James Daley: The sickening cost of a hospital service
Saturday 14 March 2009
I was reminded what a rip-off hospital entertainment systems are this week, when my mother was taken ill for a few days. Although it's great for patients to have bedside phones and televisions, the cost of using them is extortionate. For people making calls to patients in the hospital, the prices are even higher.
To call from a landline, it costs 39p a minute off-peak and 49p a minute on-peak (and much more from a mobile) – and there's no way of escaping paying for at least a two-minute call, as you're forced to listen to a lengthy introductory message. It's such a blatant scam that if I wasn't so angry every time I used the service, I would have found it quite funny. First of all, the recorded message is spoken in an unnecessarily slow voice – a bit like playing a 45rpm record at 33rpm (apologies for the rather outdated analogy). Secondly, the message includes useless tips such as "Please remember that the person you are calling may be with medical staff or have difficulty reaching the phone, so please be patient."
It should be up to the caller to decide how many rings they hang on for before giving up. The reason they want you to wait as long as possible, of course, is that by the time the phone starts ringing, you're already being charged by the minute.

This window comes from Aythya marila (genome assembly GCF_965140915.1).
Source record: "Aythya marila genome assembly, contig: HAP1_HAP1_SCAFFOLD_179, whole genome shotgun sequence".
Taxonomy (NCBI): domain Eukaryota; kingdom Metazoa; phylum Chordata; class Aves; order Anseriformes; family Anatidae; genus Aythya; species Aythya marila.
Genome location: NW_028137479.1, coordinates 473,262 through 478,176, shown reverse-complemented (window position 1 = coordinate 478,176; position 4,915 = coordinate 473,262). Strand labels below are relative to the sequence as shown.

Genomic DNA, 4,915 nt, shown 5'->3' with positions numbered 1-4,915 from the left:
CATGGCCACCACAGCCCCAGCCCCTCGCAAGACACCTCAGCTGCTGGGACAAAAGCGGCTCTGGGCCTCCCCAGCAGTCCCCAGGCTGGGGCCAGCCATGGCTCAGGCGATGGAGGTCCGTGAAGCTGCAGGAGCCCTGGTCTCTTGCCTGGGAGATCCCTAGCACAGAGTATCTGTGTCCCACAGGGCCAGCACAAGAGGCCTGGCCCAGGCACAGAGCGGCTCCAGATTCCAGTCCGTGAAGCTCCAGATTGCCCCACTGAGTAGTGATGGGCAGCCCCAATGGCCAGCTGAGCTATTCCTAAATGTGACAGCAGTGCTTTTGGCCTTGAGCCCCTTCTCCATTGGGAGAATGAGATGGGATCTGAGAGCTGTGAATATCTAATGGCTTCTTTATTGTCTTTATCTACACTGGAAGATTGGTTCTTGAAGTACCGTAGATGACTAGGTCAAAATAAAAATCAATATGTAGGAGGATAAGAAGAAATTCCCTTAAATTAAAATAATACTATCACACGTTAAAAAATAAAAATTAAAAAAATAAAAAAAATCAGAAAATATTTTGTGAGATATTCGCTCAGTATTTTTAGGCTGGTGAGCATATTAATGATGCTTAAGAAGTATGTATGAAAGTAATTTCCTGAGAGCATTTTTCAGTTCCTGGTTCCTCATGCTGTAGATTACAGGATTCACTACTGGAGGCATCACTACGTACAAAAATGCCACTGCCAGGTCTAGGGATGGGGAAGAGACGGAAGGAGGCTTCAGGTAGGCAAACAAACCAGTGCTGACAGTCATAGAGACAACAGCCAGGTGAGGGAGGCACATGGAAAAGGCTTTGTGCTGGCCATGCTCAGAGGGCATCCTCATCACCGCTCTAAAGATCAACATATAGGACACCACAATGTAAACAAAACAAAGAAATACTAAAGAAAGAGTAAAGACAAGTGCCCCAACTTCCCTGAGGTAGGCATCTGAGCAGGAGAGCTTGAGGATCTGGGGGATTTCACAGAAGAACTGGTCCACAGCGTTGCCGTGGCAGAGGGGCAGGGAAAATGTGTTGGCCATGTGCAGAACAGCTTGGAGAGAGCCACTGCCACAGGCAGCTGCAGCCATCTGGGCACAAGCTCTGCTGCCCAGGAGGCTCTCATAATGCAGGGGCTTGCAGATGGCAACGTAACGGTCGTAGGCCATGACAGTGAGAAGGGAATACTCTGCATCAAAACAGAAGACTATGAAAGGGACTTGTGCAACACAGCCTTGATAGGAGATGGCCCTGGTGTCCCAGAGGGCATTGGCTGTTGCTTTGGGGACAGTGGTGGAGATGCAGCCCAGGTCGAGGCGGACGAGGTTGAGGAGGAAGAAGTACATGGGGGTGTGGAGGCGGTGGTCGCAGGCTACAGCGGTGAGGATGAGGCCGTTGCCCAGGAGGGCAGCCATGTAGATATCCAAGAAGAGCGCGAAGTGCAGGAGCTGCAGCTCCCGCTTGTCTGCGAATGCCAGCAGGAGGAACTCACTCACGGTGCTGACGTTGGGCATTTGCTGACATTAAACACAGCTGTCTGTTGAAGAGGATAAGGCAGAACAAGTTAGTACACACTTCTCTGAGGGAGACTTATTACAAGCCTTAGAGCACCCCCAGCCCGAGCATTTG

I imagine that the reason these systems are so expensive is that the NHS had nothing much to do with them. A private company – Patientline – developed and installed the systems, and claimed that the reason it was charging so much was because it needed to recoup these initial costs. This may be so – but surely they could have charged less, and recouped their costs more slowly. As it stands, they are exploiting families when they are at their most vulnerable.
Bizarrely – in spite of milking their users for tens of pounds every day – Patientline went bust at the start of last year, and was bought out by another company, Hospedia, run by a former Vodafone executive who has promised to slash call charges. So far, however, there's no sign of these services being any better value than they were under their former ownership.
With a bit of luck, the Hospedia model will soon be run out of business. At the start of the year, the health minister Ben Bradshaw announced a relaxation of the rules which ban mobile phones in hospitals – meaning patients will no longer have any need to pay the rip-off prices charged by Hospedia's systems.
Although opponents of the move claim that the constant bleating of mobile phone ringtones will be detrimental to recuperating patients, there's no reason why wards can't insist that all phones are kept on silent.
As for Hospedia, who knows how they'll deal with this potentially fatal assault on their business model. No doubt they'll hike charges for using the television, and will double call charges, so that those who forget their mobiles are forced to pay as much as possible. To prevent that happening, the regulators need to intervene. After all, a business that prays on the ill and frail is not something this country should support.
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